Things to remember during the fall pledge drive

>> Thursday, October 22, 2009

This is lame, even by NPR's diminishing standards. Rudin -- whom you might recall comparing Hillary Clinton to Glenn Close's character in Fatal Attraction -- is apparently a master of grotesque analogies.

Since the historical crime of Nixon Minimization is in full effect here, it's worth recalling for a moment that Nixon's attacks on the press were mounted against people -- most notoriously Jack Anderson -- who through actual investigative reporting were discovering facts that proved embarrassing to the administration. When Anderson's "Merry-Go-Round" column disclosed, for instance, that Nixon's justice department had settled an antitrust case against ITT in exchange for a $400,000 campaign contribution, Nixon specifically asked Bob Haldeman if someone couldn't be found to trash Anderson's office and discover the source of the leak. (The source of the reporting for that story, incidentally, was a young journalist by the name of Brit Hume, who worked for Anderson from 1970-72.) As anyone with an ounce of historical memory knows, everyone in Anderson's orbit -- including Hume and Howard Kurtz -- was monitored by the CIA as well as the FBI during the Nixon years. When conventional forms of harassment failed to stop Anderson, and when Nixon concluded (without any proof) that Anderson had blown the cover of a CIA spy, genuine fascists like G. Gordon Liddy were given to understand that Nixon would be pleased if Jack Anderson were somehow assassinated.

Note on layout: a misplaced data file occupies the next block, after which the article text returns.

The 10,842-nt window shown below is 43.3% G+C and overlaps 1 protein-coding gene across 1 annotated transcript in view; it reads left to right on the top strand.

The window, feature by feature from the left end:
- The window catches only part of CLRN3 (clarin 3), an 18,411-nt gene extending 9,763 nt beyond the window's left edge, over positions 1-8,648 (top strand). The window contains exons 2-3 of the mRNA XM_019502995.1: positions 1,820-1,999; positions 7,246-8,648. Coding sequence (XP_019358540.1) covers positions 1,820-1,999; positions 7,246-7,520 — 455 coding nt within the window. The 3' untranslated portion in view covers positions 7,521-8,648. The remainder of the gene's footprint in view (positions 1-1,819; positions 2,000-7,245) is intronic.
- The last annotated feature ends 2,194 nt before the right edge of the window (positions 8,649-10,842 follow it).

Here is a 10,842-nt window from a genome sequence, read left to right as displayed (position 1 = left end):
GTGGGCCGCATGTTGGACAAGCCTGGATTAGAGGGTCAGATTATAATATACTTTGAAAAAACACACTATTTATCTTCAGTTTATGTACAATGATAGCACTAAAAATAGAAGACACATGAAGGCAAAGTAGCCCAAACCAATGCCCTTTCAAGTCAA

The great thing about Nixon, though, is that it always gets worse. Not only did his goons use flagrantly illegal tactics against the press, but they also ruined the lives of innocent government employees whom they suspected of feeding information to Anderson and others. In 1970, after Anderson reported some unflattering details about a Pentagon meeting in which top DoD officials joked about who should be fired before Christmas, Bob Haldeman went after a clerk named Gene Smith, whom he erroneously believed was responsible for the leak. From one of Anderson's books, here's what happened to Smith:

Investigators combed Smith’s neighborhood, knocking on doors, gathering intelligence. Under bright lights, Smith was interrogated by military investigators who badgered him in language laced with obscenities. They behaved like caricatures from a B-grade movie. “Do you know Anderson?” they demanded. “Anderson must be stopped!” they repeated over and over again.

Smith was fired from his job in a phony reduction of force. Debilitated by inflamed ulcers and high blood pressure, he was summoned before a federal grand jury in Norfolk, Virginia. When Smith denied the charges, U.S. Attorney Brian Gettings told Smith that he would nail him either for the illegal taping of the meeting or for perjury.
You'll be stunned to learn that the case against Smith went absolutely nowhere. He didn't get his job back, and nor did he receive an apology from the people who destroyed his career.

Ken Rudin should think about this sort of thing the next time he invokes the memory of Richard Nixon.

. . . Lance Mannion makes a more compelling case for the similarities between Obama and Nixon...

. . . Rudin admits the mistake...


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